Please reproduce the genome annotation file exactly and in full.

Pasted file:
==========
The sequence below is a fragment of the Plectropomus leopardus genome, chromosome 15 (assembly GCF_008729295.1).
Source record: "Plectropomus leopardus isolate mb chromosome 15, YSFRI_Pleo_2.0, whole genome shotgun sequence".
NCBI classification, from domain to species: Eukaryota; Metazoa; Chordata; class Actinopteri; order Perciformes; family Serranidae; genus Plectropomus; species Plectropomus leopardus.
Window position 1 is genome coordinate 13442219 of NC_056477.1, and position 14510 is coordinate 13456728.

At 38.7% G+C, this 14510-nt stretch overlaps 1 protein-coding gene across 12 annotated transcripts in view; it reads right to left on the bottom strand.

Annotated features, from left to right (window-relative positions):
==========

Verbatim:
The sequence below is a fragment of the Plectropomus leopardus genome, chromosome 15 (assembly GCF_008729295.1).
Source record: "Plectropomus leopardus isolate mb chromosome 15, YSFRI_Pleo_2.0, whole genome shotgun sequence".
NCBI classification, from domain to species: Eukaryota; Metazoa; Chordata; class Actinopteri; order Perciformes; family Serranidae; genus Plectropomus; species Plectropomus leopardus.
Window position 1 is genome coordinate 13442219 of NC_056477.1, and position 14510 is coordinate 13456728.

At 38.7% G+C, this 14510-nt stretch overlaps 1 protein-coding gene across 12 annotated transcripts in view; it reads right to left on the bottom strand.

Annotated features, from left to right (window-relative positions):